By Andy Veh, for the Redoubt Reporter
Daylight saving time ended Nov. 1. This will be a 25-hour Sunday right after Halloween. Clocks are reset to one hour earlier. If you forget to change your clocks, at worst you’ll be one hour early to meetings, appointments or family gatherings. Bring a book.
(A bill working its way through the Legislature at first sought to eliminate daylight saving time in Alaska, and with a recent amendment now seeks to change Alaska to multiple time zones. It’s currently in the Senate Finance Committee.)
For astronomy, the end of daylight saving time means the sky gets dark one hour earlier, from around 7 p.m. Oct 31 to 6 p.m. to Nov. 1.
Looking at the sky around 11 p.m., prominent constellations and stars are the Big Dipper (part of Ursa Major) high in the northeast and the Little Dipper high in the north. The three stars of the summer triangle — Cygnus with Deneb, Lyra with Vega and Aquila with Altair, are now low in the northwest. It’s perhaps comforting that in Alaska we can see this summer triangle all winter along, albeit near the horizon.
Cassiopeia appears overhead, in the zenith, and Pegasus’ square/diamond is in the southwest.
In the east, Gemini with Castor and Pollux, Cancer with the Beehive cluster and Leo have risen, following Orion with red Betelgeuse and blue Rigel, which are now high in the southeast (that’s why I chose the late evening for my description). Auriga with Capella and Taurus with Aldebaran, the Pleiades star cluster, currently with the very bright Jupiter, are now high in the south.
Neptune and Uranus are relatively high in the south in Aquarius and Pisces (both are below Pegasus). A good finder chart is needed, though. Try here. The first quarter moon joins Neptune on Nov. 19, and the almost-full moon joins Uranus on Nov. 21 and 22. That may make it easier to find them, but it also makes the sky brighter and diminishes the contrast.
Wait for the bright planets until morning. The spectacle that started last month continues — before dawn you can see very, very bright Venus, very bright Jupiter and fainter reddish Mars lined up, about to leave the constellation Leo and enter Virgo. They all rise in the East around 2 a.m.
Venus passed Jupiter on Oct. 25 and passes Mars on Nov. 2. The crescent moon joins Jupiter on Nov. 6 and Mars and Venus on Nov. 7. To their right (farther in the south) are bright stars Procyon and Sirius and the winter constellations Orion and Taurus. They are not yet prominent in the evening sky because it’s not winter yet.
Just to the right of the three planets is Leo’s Regulus, which is about as bright as Mars. To the left, farther in the northeast, appears the red giant Arcturus. If you observe nightly you can see how they move (a combination of their own orbit and of Earth orbiting, as well) — Venus passes Mars and recedes from it since it orbits faster, and Mars recedes from Jupiter as it orbits faster. The diagram shows how the planets move in front of the background stars. On the left are stars in Virgo, on the right in Leo. So the star near Venus in mid-October is the blue giant Rho Leonis, which is 20 times more massive than our sun and four times as hot.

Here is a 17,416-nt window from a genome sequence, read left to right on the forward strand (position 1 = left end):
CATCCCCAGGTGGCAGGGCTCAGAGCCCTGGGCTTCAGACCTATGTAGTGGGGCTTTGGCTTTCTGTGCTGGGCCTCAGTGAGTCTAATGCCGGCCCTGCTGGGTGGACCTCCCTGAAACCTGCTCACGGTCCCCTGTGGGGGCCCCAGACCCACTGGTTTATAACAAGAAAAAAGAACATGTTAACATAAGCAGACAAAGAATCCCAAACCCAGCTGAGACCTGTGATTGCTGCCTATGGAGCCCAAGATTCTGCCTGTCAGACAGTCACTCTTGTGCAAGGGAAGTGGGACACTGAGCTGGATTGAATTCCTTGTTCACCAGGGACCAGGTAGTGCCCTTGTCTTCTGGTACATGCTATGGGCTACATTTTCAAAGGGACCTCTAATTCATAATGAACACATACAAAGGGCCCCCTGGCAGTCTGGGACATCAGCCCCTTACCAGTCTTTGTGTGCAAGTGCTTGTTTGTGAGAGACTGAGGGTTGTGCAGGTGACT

On its way to Jupiter, sunlight has to traverse eight times the distance compared to Venus, thus the amount of sunlight is reduced to 1/64. Jupiter is 12 times larger in diameter —144 times in surface area — thus reflects that much more of what is left of sunlight at its distance than Venus. That reflected sunlight traverses nine times the distance to Earth, compared to Venus again, so it’s reduced to another 1/81. The outcome is we get 30 to 40 times more reflected sunlight from Venus than from Jupiter. Therefore, the Morning Star appears much brighter than the Giant Planet.
Saturn and Mercury appear too close to the sun to be observable this month.
In July, after a nine-year journey, the space probe New Horizons flew by Pluto and its moons, most notably Charon, and gave us the first ever high-resolution pictures of their surfaces. As it is the probe has only been able to send 5 percent of its data back to Earth, with more to come.
Prior to this summer, Pluto’s best images (made by the Hubble Space Telescope) were highly pixelated, mostly indicating areas of darkness and brightness. Aside from mountain ranges and plains, canyons, dunes and flowing nitrogen glaciers can now be discerned. Many of its newly discovered surface features have been named after explorers, scientists, visionaries and the like. There are also names to continue Pluto’s underworld theme, after fictional underworld beings as well as characters connected to them. Thus there are Lowell Regio, Tombaugh Regio, Sputnik Planum, Hillary Montes and Norgay Montes, but also Pandemonium Dorsa, Mordor Regio, Nemo Crater, Nostromo Chasma, Spock Crater, Vulcan Plano, Vader Crater and Leia Crater. For more information, see www.ourpluto.org/pluto.
Andy Veh is an associate professor of physics, math and astronomy at Kenai Peninsula College.